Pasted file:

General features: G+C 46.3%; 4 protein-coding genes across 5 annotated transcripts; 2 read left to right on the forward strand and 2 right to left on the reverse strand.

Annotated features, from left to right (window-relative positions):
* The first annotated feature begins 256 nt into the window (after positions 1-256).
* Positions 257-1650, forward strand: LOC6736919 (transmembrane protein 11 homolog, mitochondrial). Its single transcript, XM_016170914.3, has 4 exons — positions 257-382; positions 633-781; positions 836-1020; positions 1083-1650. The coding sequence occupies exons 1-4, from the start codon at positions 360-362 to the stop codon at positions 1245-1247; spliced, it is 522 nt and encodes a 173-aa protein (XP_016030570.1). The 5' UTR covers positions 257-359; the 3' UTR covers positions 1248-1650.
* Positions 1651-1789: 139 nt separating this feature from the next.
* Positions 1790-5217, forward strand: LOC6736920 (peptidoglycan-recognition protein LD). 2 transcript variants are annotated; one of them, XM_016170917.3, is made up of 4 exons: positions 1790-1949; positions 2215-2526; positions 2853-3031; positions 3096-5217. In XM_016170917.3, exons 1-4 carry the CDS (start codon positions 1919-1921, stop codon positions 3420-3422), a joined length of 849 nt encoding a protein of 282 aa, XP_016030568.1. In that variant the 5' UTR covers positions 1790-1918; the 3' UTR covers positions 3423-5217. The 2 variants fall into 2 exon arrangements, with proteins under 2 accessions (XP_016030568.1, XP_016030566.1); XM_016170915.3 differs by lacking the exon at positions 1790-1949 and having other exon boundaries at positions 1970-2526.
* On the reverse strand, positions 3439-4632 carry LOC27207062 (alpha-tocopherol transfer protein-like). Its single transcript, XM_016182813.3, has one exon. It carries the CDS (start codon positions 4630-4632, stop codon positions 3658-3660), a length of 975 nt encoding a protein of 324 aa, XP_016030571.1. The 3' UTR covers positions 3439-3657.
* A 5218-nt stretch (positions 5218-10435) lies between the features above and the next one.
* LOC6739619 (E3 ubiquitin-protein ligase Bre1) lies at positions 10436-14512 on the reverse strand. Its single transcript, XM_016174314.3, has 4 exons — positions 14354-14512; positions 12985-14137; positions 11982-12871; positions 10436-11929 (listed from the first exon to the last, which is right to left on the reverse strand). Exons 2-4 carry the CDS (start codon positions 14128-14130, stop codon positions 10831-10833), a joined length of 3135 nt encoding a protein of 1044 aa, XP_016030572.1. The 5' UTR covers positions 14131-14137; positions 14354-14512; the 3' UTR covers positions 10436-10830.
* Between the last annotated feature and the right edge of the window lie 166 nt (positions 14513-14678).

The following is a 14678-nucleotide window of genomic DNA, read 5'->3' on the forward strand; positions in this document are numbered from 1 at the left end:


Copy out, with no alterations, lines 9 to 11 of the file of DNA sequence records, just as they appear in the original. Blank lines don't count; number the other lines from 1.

* LOC6739619 (E3 ubiquitin-protein ligase Bre1) lies at positions 10436-14512 on the reverse strand. Its single transcript, XM_016174314.3, has 4 exons — positions 14354-14512; positions 12985-14137; positions 11982-12871; positions 10436-11929 (listed from the first exon to the last, which is right to left on the reverse strand). Exons 2-4 carry the CDS (start codon positions 14128-14130, stop codon positions 10831-10833), a joined length of 3135 nt encoding a protein of 1044 aa, XP_016030572.1. The 5' UTR covers positions 14131-14137; positions 14354-14512; the 3' UTR covers positions 10436-10830.
* Between the last annotated feature and the right edge of the window lie 166 nt (positions 14513-14678).

The following is a 14678-nucleotide window of genomic DNA, read 5'->3' on the forward strand; positions in this document are numbered from 1 at the left end: